In the last days of April, T1 fungicide applications had commenced. Not knowing how the weather will behave up to flag leaf emergence, most growers have planned a robust two SDHI strategy. The only exceptions are in varieties like Extase and Sundance, with higher Septoria resistance scores.
Most oilseed rape crops are at mid-flowering and some of first sclerotinia sprays have been applied or are about to be applied. Awns are emerging in winter barley, so final fungicide applications will soon be due.
Most growers will be opting for a one-spray strategy for sclerotinia control. This should be based around 0.46 L/ha of Proline (prothioconazole).
Fields hit by cabbage stem flea beetle are variable and the big decision is how to treat these crops, if indeed they are worth treating at all. Some growers are understandably reluctant to invest more money on applying flowering fungicides to a crop with uncertain yield potential. However, in most cases it is probably worth applying one treatment to protect the healthiest plants from possible infection, which can be devastating for yield.
Second sprays to cover a protracted flowering period may be considered if risk remains high three weeks after the first application but lower rates of Proline (0.33 L/ha) are fine at this timing. Azoxystrobin or the cheaper thiophanate-methyl are also options for second sprays.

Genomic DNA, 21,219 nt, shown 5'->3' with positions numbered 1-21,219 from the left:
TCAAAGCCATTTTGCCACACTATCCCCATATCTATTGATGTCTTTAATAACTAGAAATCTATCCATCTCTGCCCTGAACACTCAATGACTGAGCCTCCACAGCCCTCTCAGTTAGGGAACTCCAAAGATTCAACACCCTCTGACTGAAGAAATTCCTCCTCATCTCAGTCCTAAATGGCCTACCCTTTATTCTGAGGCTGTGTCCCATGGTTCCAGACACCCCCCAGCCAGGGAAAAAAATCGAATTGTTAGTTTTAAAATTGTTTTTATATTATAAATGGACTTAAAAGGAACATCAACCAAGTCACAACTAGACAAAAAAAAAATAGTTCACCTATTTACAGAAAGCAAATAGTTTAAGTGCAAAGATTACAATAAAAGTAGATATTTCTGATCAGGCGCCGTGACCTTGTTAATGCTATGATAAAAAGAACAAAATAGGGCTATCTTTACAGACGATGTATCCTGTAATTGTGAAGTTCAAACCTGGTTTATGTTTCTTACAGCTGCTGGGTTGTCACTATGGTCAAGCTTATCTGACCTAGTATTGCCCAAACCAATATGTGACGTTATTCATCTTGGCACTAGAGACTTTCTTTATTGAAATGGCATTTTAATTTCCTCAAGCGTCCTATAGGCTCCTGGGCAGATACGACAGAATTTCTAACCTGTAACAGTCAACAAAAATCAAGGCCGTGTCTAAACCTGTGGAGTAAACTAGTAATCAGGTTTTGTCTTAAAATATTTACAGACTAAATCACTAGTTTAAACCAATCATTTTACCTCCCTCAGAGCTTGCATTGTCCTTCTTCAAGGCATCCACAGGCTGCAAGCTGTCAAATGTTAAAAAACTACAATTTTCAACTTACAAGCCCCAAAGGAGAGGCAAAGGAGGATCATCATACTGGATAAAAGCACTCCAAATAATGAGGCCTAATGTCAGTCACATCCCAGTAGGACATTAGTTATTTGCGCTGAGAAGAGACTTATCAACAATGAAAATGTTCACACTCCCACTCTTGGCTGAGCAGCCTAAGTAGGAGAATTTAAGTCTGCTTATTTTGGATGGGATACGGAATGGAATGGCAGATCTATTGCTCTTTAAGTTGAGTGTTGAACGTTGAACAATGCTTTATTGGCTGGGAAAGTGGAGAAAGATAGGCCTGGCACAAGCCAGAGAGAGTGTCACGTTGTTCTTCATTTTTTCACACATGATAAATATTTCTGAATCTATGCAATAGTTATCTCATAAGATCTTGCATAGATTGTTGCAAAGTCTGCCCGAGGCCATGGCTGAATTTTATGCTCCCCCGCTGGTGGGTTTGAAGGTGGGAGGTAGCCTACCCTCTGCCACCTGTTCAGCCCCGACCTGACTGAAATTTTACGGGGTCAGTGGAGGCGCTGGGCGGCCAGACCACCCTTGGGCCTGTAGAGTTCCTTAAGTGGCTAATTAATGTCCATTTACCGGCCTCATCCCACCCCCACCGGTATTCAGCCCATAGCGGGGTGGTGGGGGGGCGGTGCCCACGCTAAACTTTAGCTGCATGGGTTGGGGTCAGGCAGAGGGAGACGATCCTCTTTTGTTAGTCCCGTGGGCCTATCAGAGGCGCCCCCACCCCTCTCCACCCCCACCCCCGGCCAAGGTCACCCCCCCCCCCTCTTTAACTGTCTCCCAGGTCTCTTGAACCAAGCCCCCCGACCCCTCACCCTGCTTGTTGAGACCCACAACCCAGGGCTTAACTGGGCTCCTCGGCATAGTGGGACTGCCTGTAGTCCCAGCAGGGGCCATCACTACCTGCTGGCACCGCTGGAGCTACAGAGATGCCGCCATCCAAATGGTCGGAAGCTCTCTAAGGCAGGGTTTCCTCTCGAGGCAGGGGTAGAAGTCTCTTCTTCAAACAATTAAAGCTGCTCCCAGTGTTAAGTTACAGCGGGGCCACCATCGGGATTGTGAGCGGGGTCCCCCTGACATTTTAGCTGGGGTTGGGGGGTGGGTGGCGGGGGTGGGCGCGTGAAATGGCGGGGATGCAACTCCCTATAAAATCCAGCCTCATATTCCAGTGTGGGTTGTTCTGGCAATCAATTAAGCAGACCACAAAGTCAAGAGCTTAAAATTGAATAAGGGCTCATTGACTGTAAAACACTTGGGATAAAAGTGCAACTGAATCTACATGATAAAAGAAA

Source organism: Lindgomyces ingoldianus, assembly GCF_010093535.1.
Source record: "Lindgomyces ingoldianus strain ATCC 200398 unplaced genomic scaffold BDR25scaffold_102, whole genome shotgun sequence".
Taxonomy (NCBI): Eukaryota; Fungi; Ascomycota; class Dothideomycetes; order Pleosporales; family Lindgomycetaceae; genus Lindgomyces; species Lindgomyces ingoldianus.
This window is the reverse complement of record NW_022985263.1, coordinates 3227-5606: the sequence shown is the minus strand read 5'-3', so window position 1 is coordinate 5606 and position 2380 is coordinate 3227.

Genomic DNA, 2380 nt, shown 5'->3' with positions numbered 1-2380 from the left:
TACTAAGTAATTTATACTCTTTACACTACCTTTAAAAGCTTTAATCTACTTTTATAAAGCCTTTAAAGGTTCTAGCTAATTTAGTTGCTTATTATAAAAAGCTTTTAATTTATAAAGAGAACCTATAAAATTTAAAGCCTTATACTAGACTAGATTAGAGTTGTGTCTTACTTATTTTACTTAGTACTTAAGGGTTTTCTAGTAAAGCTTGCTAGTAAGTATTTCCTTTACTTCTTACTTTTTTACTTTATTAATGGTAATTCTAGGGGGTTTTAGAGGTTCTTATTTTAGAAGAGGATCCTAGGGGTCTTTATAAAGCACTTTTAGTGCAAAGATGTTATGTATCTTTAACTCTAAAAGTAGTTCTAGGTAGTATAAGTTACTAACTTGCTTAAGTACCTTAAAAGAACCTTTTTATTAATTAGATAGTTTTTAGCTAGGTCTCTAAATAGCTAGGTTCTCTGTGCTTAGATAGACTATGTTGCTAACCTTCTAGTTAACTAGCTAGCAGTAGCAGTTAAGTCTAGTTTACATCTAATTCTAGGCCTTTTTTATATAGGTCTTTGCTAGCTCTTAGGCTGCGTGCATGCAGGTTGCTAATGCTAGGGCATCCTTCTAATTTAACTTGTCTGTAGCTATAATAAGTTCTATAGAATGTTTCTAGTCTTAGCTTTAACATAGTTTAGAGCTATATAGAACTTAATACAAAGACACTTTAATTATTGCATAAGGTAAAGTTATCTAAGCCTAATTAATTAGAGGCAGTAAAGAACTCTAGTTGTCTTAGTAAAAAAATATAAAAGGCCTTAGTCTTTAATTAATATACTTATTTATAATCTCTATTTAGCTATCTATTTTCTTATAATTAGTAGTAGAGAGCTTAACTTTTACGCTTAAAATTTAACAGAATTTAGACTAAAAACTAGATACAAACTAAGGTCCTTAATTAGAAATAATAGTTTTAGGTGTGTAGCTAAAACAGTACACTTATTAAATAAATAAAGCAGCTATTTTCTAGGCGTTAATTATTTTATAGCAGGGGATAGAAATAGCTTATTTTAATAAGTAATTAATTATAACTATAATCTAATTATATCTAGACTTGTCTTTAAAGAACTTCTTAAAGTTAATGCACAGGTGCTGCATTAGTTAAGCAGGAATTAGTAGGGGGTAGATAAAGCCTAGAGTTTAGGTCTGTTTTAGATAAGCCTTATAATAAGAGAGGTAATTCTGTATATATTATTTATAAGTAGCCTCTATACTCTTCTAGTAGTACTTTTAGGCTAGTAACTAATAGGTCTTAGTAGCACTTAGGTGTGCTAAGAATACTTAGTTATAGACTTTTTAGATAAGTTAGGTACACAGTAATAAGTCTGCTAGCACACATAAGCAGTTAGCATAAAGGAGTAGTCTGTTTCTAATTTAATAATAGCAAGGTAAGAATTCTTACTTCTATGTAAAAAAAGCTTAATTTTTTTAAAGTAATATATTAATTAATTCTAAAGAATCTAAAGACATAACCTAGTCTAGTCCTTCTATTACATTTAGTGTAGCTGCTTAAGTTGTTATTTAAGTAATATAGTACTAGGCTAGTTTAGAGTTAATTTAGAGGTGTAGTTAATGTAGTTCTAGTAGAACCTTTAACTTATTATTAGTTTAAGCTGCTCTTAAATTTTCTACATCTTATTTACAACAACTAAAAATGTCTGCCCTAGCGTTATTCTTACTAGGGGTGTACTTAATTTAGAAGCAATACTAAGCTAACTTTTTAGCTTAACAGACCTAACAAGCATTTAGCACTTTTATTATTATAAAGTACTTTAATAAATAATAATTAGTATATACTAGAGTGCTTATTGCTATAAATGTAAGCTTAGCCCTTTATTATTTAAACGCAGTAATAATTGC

Growers were concerned about spotting that appeared in crops, but this was caused by abiotic stress linked to cold nights and warm days during April. Disease levels are generally low, with brown rust in hybrid barley the only notable issue. This should have been cleared up by an early morpholine or prothioconazole-based T1 fungicides.
At ear emergence, it is vital to include chlorothalonil for ramularia control alongside a product such as Siltra (bixafen + prothioconazole). Growers can trim rates back slightly compared with the T1 spray in winter barley, so 0.4-0.5L/ha will be fine. Check chlorothalonil labels for application cut off dates.
For any outstanding T1s on later-drilled wheats, disease pressure should be lower and there may be scope to save money. Consider using a Proline (prothioconazole) plus chlorothalonil at T1 or bring the dose of SDHI-prothioconazole products such as Aviator (bixafen + prothioconazole) or Ascra (bixafen + fluopyram + prothioconazole) down to no more than 1L/ha for cost effective disease control.
There have been some cases on-farm where T1 fungicides have been applied too early, hitting final leaf 4 rather than the correct leaf 3. This could potentially expose leaf 3 to Septoria infection if rain arrives. In these situations, a T1.5 of 1 L/ha chlorothalonil will protect leaves 3 and 2 until flag leaf sprays are applied later in May. If weather remains dry, this may not be necessary, so monitor the weather forecast and treat based on risk.
There is no crystal ball to accurately predict the weather between the T1 and the T2 timing as flag leaves emerge later in May. This makes it difficult to know how T2 sprays should be formulated.
The focus at T2 should be on Septoria and Ascra (bixafen + fluopyram + prothioconazole) is the strongest choice, especially as the inclusion of CTL is supported. Unless there is a dramatic change to wetter weather, 1L/ha of Ascra will suffice. However, rainfall arrives and ramps up disease pressure, increase dose accordingly.
Brown rust is a disease to consider in some varieties such as Crusoe and Lili, particularly if it stays warm and dry. The most effective Septoria SDHIs are all good protectant brown rust actives, but if the disease is already present in the crop at T2 then the inclusion of a strobilurin is advised to improve curative activity.